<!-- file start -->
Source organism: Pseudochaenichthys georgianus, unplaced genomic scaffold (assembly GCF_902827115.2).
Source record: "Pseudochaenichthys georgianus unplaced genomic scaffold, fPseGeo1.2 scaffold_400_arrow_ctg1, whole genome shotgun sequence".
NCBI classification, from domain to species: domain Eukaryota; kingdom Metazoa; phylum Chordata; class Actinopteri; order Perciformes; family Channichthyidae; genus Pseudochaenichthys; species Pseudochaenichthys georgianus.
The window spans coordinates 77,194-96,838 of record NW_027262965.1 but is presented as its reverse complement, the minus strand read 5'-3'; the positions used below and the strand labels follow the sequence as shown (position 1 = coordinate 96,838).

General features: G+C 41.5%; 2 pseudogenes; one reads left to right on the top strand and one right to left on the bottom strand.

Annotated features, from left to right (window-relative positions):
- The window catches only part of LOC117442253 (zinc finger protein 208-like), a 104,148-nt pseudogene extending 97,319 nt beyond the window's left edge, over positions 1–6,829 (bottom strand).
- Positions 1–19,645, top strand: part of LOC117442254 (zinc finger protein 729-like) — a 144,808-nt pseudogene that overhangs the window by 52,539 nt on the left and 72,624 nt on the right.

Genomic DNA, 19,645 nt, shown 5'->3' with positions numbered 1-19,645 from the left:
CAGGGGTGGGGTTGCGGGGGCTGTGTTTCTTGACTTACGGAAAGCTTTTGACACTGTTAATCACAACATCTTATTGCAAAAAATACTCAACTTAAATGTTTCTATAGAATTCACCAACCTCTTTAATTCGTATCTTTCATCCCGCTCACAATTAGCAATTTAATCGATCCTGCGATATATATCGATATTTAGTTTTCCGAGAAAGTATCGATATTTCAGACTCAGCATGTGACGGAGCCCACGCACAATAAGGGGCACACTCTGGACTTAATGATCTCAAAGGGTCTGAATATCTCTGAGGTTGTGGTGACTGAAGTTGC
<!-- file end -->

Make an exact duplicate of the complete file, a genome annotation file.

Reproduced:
Source organism: Pseudochaenichthys georgianus, unplaced genomic scaffold (assembly GCF_902827115.2).
Source record: "Pseudochaenichthys georgianus unplaced genomic scaffold, fPseGeo1.2 scaffold_400_arrow_ctg1, whole genome shotgun sequence".
NCBI classification, from domain to species: domain Eukaryota; kingdom Metazoa; phylum Chordata; class Actinopteri; order Perciformes; family Channichthyidae; genus Pseudochaenichthys; species Pseudochaenichthys georgianus.
The window spans coordinates 77,194-96,838 of record NW_027262965.1 but is presented as its reverse complement, the minus strand read 5'-3'; the positions used below and the strand labels follow the sequence as shown (position 1 = coordinate 96,838).

General features: G+C 41.5%; 2 pseudogenes; one reads left to right on the top strand and one right to left on the bottom strand.

Annotated features, from left to right (window-relative positions):
- The window catches only part of LOC117442253 (zinc finger protein 208-like), a 104,148-nt pseudogene extending 97,319 nt beyond the window's left edge, over positions 1–6,829 (bottom strand).
- Positions 1–19,645, top strand: part of LOC117442254 (zinc finger protein 729-like) — a 144,808-nt pseudogene that overhangs the window by 52,539 nt on the left and 72,624 nt on the right.

Genomic DNA, 19,645 nt, shown 5'->3' with positions numbered 1-19,645 from the left:
CAGGGGTGGGGTTGCGGGGGCTGTGTTTCTTGACTTACGGAAAGCTTTTGACACTGTTAATCACAACATCTTATTGCAAAAAATACTCAACTTAAATGTTTCTATAGAATTCACCAACCTCTTTAATTCGTATCTTTCATCCCGCTCACAATTAGCAATTTAATCGATCCTGCGATATATATCGATATTTAGTTTTCCGAGAAAGTATCGATATTTCAGACTCAGCATGTGACGGAGCCCACGCACAATAAGGGGCACACTCTGGACTTAATGATCTCAAAGGGTCTGAATATCTCTGAGGTTGTGGTGACTGAAGTTGC